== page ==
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Discussion Starter · #1 ·
Esteemed Bretheren, I am still in process of attaining materials for my tapped horn tuba sub, so in the meantime I'm using my 12" kicker 10c124 I'm a 1 cubic foot ported box tuned to 23 hz. The driver is capabable of 150w rms and is 4 ohms.

Now. My front left and right a 8 ohm nominal speakers. The reciver(pioneer vsx 524 k) can put out 140 watts at 6 ohms and 80 watts at 8 ohm per channel.

I've hooked my my kicker directly to the front right speaker output.

Now for the question. since I do not have a subwoofer amp and I have connected the speaker to the reciever I have set subwoofer to no and front speakers to large. Will this action send lfe to the front left and right mains?

Initially I had my cross over set at 80hz. But noticed that the sub did not dig very low. So i changed the front crossover to 50 hz and notice it does dig a nice bit deeper.

But now I have arrived at a more technical question since the imedance of the 2 speakers connected at the amp makes the amp out put more power, correct? How much percent of the power should be diverted to the 4 ohm load and how much power should be diverted to the 8 ohm load.
 

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But now I have arrived at a more technical question since the imedance of the 2 speakers connected at the amp makes the amp out put more power, correct? How much percent of the power should be diverted to the 4 ohm load and how much power should be diverted to the 8 ohm load.
Roughly speaking:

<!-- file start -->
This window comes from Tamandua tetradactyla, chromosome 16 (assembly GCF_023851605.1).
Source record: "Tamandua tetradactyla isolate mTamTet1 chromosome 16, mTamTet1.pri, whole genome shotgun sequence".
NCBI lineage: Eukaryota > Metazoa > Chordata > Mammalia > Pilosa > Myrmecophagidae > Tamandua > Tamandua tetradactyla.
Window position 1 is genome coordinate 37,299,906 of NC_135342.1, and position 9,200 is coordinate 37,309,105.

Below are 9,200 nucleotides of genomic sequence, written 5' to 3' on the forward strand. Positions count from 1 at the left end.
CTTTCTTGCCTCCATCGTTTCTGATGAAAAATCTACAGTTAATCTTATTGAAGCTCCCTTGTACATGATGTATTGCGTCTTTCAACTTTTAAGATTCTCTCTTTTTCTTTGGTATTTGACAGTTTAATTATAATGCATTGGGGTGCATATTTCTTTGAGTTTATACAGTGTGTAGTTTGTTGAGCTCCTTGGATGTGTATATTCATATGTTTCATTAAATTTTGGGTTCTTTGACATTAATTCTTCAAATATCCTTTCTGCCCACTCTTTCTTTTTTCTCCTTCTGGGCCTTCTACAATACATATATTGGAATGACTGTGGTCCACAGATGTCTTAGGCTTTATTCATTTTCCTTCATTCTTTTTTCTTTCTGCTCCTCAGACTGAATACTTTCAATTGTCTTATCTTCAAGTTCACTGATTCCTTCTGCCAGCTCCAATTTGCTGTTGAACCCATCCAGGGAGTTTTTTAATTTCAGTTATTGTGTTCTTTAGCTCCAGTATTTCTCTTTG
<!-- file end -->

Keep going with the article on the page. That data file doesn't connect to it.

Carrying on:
If the amp is delivering 3 watts, 2W will be dissipated in the 4 ohm load and 1W will be dissipated in the 8 ohm load.
 

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Discussion Starter · #3 · (Edited)
Roughly speaking:

If the amp is delivering 3 watts, 2W will be dissipated in the 4 ohm load and 1W will be dissipated in the 8 ohm load.
Ok. Then roughly speaking..... if the amps put out 3 watts at 6 ohm. The they should put out 2 watts at 8 ohms?
 

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Ok. Then roughly speaking..... if the amps put out 3 watts at 6 ohm. The they should put out 2 watts at 8 ohms?
http://www.ohmslawcalculator.com/ohms-law-calculator

two different questions, if I recall my high school electronics correctly.

First, what is total power at any given voltage [think of it as volume control setting] into different impedances? This seems to be your second question.

Second, in a circuit with multiple speakers of different impedances, how will power be dissipated between the higher and lower impedance devices. This seems to be your first question.

The answer is different depending on which question you are asking. If you don't know which question you are asking, the answer is, find out which question you are asking . . . .

3 watts is 4.24 volts at six ohms. that 4.24 volts at 8 ohms will yield 2.25 watts. If voltage remains constant, doubling the resistance cuts power in half, so cutting the resistance, logically and actually, doubles power. And a less than doubling of the resistance must, therefore, do something less than cut power in half.